UBC Faculty Research and Publications

Changes in DNA Methylation in Response to 6-Benzylaminopurine Affect Allele-Specific Gene Expression in Populus Tomentosa Xuan, Anran; Song, Yuepeng; Bu, Chenhao; Chen, Panfei; El-Kassaby, Yousry A.; Zhang, Deqiang

Abstract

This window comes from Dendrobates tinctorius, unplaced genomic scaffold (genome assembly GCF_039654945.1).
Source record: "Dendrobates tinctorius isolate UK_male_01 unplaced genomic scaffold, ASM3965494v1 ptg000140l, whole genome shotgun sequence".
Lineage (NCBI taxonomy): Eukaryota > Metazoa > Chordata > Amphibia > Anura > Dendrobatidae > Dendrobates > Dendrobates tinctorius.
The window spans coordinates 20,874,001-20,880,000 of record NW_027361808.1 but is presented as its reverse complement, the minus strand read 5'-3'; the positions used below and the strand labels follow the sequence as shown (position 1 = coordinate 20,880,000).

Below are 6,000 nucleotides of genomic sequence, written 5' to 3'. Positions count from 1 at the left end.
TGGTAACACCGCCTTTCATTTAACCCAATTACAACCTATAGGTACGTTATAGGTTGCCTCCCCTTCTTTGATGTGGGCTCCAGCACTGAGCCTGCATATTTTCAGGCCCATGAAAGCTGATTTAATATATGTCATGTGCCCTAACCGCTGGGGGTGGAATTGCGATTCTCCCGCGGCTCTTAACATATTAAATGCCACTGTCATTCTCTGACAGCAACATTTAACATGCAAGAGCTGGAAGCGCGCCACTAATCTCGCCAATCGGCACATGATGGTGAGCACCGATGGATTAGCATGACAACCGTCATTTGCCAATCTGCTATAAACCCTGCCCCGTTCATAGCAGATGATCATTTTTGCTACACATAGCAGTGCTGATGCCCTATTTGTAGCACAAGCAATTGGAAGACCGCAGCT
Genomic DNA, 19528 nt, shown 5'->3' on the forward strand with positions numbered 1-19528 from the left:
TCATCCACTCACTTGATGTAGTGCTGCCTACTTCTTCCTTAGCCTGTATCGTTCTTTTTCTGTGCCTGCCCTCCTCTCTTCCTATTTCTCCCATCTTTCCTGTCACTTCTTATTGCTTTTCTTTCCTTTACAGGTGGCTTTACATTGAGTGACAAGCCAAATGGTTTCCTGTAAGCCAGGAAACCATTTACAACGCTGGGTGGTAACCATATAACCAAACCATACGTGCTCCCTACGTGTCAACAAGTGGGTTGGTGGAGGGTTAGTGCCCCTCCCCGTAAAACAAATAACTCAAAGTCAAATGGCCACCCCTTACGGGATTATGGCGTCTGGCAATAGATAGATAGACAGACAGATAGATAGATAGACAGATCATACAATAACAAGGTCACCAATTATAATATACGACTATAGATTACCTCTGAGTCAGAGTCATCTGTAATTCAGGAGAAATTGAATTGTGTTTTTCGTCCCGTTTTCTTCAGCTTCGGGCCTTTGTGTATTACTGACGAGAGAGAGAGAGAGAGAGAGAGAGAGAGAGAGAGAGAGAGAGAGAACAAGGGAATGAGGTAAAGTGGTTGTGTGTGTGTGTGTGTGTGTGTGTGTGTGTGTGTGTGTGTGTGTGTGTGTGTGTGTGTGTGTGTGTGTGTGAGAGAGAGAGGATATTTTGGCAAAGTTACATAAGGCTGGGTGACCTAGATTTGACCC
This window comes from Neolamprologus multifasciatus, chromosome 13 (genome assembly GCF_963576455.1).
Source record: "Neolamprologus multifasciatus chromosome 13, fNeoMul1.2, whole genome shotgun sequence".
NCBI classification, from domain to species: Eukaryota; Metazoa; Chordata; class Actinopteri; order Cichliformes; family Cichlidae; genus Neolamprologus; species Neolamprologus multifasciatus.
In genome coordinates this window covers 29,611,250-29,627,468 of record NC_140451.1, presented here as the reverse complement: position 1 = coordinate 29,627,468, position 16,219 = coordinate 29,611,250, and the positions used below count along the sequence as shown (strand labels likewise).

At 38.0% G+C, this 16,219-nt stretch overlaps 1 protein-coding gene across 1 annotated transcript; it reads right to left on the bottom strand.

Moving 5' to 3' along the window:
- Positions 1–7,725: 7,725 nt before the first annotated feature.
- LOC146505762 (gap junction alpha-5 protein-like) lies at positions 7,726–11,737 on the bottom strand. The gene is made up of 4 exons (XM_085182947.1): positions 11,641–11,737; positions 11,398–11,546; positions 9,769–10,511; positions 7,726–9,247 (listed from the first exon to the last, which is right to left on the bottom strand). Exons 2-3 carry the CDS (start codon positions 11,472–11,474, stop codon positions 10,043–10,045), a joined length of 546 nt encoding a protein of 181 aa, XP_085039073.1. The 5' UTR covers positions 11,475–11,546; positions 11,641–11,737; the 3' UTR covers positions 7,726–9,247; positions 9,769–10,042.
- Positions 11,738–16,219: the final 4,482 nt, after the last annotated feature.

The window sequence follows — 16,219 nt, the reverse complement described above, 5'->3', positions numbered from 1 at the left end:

Cytokinins play important roles in the growth and development of plants. Physiological and photosynthetic characteristics are common indicators to measure the growth and development in plants. However, few reports have described the molecular mechanisms of physiological and photosynthetic changes in response to cytokinin, particularly in woody plants. DNA methylation is an essential epigenetic modification that dynamically regulates gene expression in response to the external environment. In this study, we examined genome-wide DNA methylation variation and transcriptional variation in poplar (Populus tomentosa) after short-term treatment with the synthetic cytokinin 6-benzylaminopurine (6-BA). We identified 460 significantly differentially methylated regions (DMRs) in response to 6-BA treatment. Transcriptome analysis showed that 339 protein-coding genes, 262 long non-coding RNAs (lncRNAs), and 15,793 24-nt small interfering RNAs (siRNAs) were differentially expressed under 6-BA treatment. Among these, 79% were differentially expressed between alleles in P. tomentosa, and 102,819 allele-specific expression (ASE) loci in 19,200 genes were detected showing differences in ASE levels after 6-BA treatment. Combined DNA methylation and gene expression analysis demonstrated that DNA methylation plays an important role in regulating allele-specific gene expression. To further investigate the relationship between these 6-BA-responsive genes and phenotypic variation, we performed SNP analysis of 460 6-BA-responsive DMRs via re-sequencing using a natural population of P. tomentosa, and we identified 206 SNPs that were significantly associated with growth and wood properties. Association analysis indicated that 53% of loci with allele-specific expression had primarily dominant effects on poplar traits. Our comprehensive analyses of P. tomentosa DNA methylation and the regulation of allele-specific gene expression suggest that DNA methylation is an important regulator of imbalanced expression between allelic loci.

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